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German rejection "The concept of a withholding tax has failed"

Red light: the German flag of the German parliament and the national flag of Switzerland on top of the Swiss embassy in Berlin

Red light: the German flag of the German parliament and the national flag of Switzerland on top of the Swiss embassy in Berlin

(Keystone)

Most Swiss newspapers have given the last rites to the withholding tax model, following the “no” from the German upper house of parliament to a tax treaty aimed at legalising undeclared assets held by Germans in Swiss banks.

Only the Neue Zürcher Zeitung (NZZ) still had faith in the “ingenious withholding tax system”.

Switzerland had done its homework, the paper said, and developed a suitable tax model – “it’s therefore worthwhile to fight for such a solution”. It pointed out that Britain and Austria, with whom Switzerland had signed similar agreements which are set to come into force on January 1, considered this approach purposeful.

Nevertheless, the NZZ said it was clear that “for the time being the meaningful construct of a withholding tax remained built on sand” and that the foundations of the agreement with Britain and Austria “couldn’t take a lot of weight”.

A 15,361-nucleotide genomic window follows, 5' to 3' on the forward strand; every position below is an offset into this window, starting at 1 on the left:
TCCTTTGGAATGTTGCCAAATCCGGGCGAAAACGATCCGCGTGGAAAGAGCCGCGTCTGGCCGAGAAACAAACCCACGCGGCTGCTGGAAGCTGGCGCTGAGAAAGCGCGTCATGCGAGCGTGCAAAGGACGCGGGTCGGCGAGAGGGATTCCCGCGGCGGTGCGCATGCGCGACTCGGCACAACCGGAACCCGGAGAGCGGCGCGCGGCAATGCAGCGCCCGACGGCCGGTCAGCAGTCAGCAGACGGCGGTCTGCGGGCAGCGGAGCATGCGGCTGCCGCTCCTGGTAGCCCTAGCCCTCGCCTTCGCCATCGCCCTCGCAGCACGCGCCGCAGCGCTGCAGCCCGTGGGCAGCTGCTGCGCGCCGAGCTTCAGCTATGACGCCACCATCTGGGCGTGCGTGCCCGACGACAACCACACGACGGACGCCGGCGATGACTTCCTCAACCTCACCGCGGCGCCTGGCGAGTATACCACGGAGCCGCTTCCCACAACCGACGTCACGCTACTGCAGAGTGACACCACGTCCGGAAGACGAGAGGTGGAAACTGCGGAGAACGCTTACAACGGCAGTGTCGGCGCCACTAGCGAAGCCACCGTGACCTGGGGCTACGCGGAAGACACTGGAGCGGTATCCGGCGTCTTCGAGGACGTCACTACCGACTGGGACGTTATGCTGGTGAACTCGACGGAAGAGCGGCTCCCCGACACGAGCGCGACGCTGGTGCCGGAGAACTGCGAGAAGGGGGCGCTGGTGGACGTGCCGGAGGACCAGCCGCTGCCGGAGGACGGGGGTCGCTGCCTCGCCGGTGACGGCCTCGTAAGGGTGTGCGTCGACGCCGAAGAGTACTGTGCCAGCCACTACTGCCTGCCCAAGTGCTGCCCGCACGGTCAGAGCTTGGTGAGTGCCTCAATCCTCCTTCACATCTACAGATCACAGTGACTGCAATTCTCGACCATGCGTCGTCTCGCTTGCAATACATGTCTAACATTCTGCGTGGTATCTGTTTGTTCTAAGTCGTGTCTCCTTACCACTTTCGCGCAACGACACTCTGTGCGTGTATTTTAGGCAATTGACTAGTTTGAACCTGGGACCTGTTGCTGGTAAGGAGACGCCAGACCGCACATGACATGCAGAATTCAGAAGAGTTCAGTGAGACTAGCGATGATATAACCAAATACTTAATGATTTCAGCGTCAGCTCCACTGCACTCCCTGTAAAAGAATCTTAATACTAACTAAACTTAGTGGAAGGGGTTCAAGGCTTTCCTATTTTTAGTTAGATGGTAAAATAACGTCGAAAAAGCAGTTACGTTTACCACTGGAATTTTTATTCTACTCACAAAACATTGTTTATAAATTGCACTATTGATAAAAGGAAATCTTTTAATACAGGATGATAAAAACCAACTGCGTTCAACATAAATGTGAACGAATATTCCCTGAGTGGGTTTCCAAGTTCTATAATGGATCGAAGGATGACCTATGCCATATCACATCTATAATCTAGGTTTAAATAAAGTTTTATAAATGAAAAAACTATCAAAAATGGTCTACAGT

On Friday, the opposition German Social Democrats (SPD) and the Greens voted against the agreement with Switzerland, saying it had too many loopholes and that it went against tax equity.

A mediation committee of the two chambers of parliament is expected to meet next month to thrash out a compromise, in a bid to pave the way for the accord to take effect from January 2013.

“Time for a change”

The Basler Zeitung feared that if the accord failed for good, Britain and Austria could also bale out, which would result in “the introduction of efforts coordinated across Europe for the automatic exchange of information”.

For the Tages-Anzeiger in Zurich, it was therefore “time for a change in strategy”.

“The concept of a withholding tax has failed,” it said. “The Swiss model doesn’t work abroad. On the contrary, Switzerland will soon sign an agreement with the United States that foresees a sort of one-sided exchange of data.”

 
The accord with Germany, already approved by Switzerland, would impose a retroactive levy of up to 41 per cent on capital in offshore bank accounts held by foreign citizens, impose a tax on future interest income and allow the account holders to remain anonymous.
 
The German government estimates revenue from tax arrears under the deal at €10 billion ($12.9 billion) and an additional €700 million annually from withholding tax, but the opposition dismissed the figures as exaggerated.
 
So what to do? For the Tages-Anzeiger, “Switzerland should start negotiating as soon as possible a tax amnesty for the past and an automatic exchange of information for the future”.

The Südostschweiz also believed that the “withholding path would no longer lead very far. The signs are pointing to the automatic exchange of information”.

Blame game

The Südostschweiz lay the blame for the failure with the Swiss government, which “not only misjudged the mental state of Germans, but also [the Swiss government’s] ignorance meant it had missed chances to get the most out of the situation in its own interest”.